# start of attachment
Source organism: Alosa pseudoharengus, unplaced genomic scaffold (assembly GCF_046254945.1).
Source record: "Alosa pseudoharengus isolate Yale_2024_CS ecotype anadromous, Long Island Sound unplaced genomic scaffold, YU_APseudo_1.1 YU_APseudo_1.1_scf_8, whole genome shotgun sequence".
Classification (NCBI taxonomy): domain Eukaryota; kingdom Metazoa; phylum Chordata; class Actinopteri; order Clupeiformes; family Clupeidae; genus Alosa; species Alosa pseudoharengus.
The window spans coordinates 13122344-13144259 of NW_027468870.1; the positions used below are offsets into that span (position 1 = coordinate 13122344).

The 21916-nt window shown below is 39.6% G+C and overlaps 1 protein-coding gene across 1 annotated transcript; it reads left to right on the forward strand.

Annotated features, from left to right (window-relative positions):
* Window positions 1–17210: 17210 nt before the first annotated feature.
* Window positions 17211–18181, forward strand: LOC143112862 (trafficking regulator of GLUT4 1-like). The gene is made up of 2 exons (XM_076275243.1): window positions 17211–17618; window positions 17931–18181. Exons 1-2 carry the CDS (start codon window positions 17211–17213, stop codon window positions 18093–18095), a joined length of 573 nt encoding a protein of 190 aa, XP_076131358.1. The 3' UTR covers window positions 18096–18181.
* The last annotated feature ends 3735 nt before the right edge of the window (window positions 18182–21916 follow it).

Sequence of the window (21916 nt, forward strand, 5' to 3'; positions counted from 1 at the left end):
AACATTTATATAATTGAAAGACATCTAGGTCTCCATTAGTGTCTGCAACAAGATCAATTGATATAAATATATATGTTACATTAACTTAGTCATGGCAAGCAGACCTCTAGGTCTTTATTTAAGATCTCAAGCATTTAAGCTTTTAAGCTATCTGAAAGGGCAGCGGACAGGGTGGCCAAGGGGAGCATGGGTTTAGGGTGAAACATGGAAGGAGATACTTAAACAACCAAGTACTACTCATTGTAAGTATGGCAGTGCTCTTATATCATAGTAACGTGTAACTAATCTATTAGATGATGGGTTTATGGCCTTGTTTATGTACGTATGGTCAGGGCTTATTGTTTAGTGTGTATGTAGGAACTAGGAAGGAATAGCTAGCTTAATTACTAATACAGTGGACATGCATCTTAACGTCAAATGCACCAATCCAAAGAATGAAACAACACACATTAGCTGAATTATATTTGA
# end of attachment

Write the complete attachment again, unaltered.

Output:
Source organism: Alosa pseudoharengus, unplaced genomic scaffold (assembly GCF_046254945.1).
Source record: "Alosa pseudoharengus isolate Yale_2024_CS ecotype anadromous, Long Island Sound unplaced genomic scaffold, YU_APseudo_1.1 YU_APseudo_1.1_scf_8, whole genome shotgun sequence".
Classification (NCBI taxonomy): domain Eukaryota; kingdom Metazoa; phylum Chordata; class Actinopteri; order Clupeiformes; family Clupeidae; genus Alosa; species Alosa pseudoharengus.
The window spans coordinates 13122344-13144259 of NW_027468870.1; the positions used below are offsets into that span (position 1 = coordinate 13122344).

The 21916-nt window shown below is 39.6% G+C and overlaps 1 protein-coding gene across 1 annotated transcript; it reads left to right on the forward strand.

Annotated features, from left to right (window-relative positions):
* Window positions 1–17210: 17210 nt before the first annotated feature.
* Window positions 17211–18181, forward strand: LOC143112862 (trafficking regulator of GLUT4 1-like). The gene is made up of 2 exons (XM_076275243.1): window positions 17211–17618; window positions 17931–18181. Exons 1-2 carry the CDS (start codon window positions 17211–17213, stop codon window positions 18093–18095), a joined length of 573 nt encoding a protein of 190 aa, XP_076131358.1. The 3' UTR covers window positions 18096–18181.
* The last annotated feature ends 3735 nt before the right edge of the window (window positions 18182–21916 follow it).

Sequence of the window (21916 nt, forward strand, 5' to 3'; positions counted from 1 at the left end):
AACATTTATATAATTGAAAGACATCTAGGTCTCCATTAGTGTCTGCAACAAGATCAATTGATATAAATATATATGTTACATTAACTTAGTCATGGCAAGCAGACCTCTAGGTCTTTATTTAAGATCTCAAGCATTTAAGCTTTTAAGCTATCTGAAAGGGCAGCGGACAGGGTGGCCAAGGGGAGCATGGGTTTAGGGTGAAACATGGAAGGAGATACTTAAACAACCAAGTACTACTCATTGTAAGTATGGCAGTGCTCTTATATCATAGTAACGTGTAACTAATCTATTAGATGATGGGTTTATGGCCTTGTTTATGTACGTATGGTCAGGGCTTATTGTTTAGTGTGTATGTAGGAACTAGGAAGGAATAGCTAGCTTAATTACTAATACAGTGGACATGCATCTTAACGTCAAATGCACCAATCCAAAGAATGAAACAACACACATTAGCTGAATTATATTTGA